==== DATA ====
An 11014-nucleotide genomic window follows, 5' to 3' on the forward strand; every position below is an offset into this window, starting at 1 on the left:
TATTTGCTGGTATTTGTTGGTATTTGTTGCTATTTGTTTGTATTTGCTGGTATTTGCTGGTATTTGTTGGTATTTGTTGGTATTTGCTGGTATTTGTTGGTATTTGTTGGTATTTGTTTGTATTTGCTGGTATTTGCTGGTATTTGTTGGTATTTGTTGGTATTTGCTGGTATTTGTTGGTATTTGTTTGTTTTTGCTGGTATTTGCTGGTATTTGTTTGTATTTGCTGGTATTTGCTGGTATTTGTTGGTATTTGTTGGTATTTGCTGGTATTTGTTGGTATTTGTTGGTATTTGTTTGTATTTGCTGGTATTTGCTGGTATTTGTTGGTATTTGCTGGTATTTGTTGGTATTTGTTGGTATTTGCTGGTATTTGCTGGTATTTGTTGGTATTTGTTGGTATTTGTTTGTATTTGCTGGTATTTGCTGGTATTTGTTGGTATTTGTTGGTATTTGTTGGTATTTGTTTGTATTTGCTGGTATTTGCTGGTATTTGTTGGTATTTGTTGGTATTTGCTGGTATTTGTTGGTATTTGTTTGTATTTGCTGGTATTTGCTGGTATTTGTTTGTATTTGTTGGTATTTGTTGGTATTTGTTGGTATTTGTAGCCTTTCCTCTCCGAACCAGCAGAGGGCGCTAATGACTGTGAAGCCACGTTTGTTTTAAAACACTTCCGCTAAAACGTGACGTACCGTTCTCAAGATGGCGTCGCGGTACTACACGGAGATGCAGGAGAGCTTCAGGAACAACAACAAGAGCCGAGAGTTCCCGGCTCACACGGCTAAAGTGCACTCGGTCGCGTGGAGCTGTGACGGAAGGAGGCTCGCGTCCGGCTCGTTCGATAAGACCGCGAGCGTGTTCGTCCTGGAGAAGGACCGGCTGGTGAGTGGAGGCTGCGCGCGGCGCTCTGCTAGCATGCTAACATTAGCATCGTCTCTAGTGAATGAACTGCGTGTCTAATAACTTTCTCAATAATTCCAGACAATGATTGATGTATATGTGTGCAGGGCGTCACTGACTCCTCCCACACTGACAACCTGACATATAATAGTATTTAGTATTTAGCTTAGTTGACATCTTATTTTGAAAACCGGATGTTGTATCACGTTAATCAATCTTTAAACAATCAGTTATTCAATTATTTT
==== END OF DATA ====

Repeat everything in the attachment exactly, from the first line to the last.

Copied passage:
An 11014-nucleotide genomic window follows, 5' to 3' on the forward strand; every position below is an offset into this window, starting at 1 on the left:
TATTTGCTGGTATTTGTTGGTATTTGTTGCTATTTGTTTGTATTTGCTGGTATTTGCTGGTATTTGTTGGTATTTGTTGGTATTTGCTGGTATTTGTTGGTATTTGTTGGTATTTGTTTGTATTTGCTGGTATTTGCTGGTATTTGTTGGTATTTGTTGGTATTTGCTGGTATTTGTTGGTATTTGTTTGTTTTTGCTGGTATTTGCTGGTATTTGTTTGTATTTGCTGGTATTTGCTGGTATTTGTTGGTATTTGTTGGTATTTGCTGGTATTTGTTGGTATTTGTTGGTATTTGTTTGTATTTGCTGGTATTTGCTGGTATTTGTTGGTATTTGCTGGTATTTGTTGGTATTTGTTGGTATTTGCTGGTATTTGCTGGTATTTGTTGGTATTTGTTGGTATTTGTTTGTATTTGCTGGTATTTGCTGGTATTTGTTGGTATTTGTTGGTATTTGTTGGTATTTGTTTGTATTTGCTGGTATTTGCTGGTATTTGTTGGTATTTGTTGGTATTTGCTGGTATTTGTTGGTATTTGTTTGTATTTGCTGGTATTTGCTGGTATTTGTTTGTATTTGTTGGTATTTGTTGGTATTTGTTGGTATTTGTAGCCTTTCCTCTCCGAACCAGCAGAGGGCGCTAATGACTGTGAAGCCACGTTTGTTTTAAAACACTTCCGCTAAAACGTGACGTACCGTTCTCAAGATGGCGTCGCGGTACTACACGGAGATGCAGGAGAGCTTCAGGAACAACAACAAGAGCCGAGAGTTCCCGGCTCACACGGCTAAAGTGCACTCGGTCGCGTGGAGCTGTGACGGAAGGAGGCTCGCGTCCGGCTCGTTCGATAAGACCGCGAGCGTGTTCGTCCTGGAGAAGGACCGGCTGGTGAGTGGAGGCTGCGCGCGGCGCTCTGCTAGCATGCTAACATTAGCATCGTCTCTAGTGAATGAACTGCGTGTCTAATAACTTTCTCAATAATTCCAGACAATGATTGATGTATATGTGTGCAGGGCGTCACTGACTCCTCCCACACTGACAACCTGACATATAATAGTATTTAGTATTTAGCTTAGTTGACATCTTATTTTGAAAACCGGATGTTGTATCACGTTAATCAATCTTTAAACAATCAGTTATTCAATTATTTT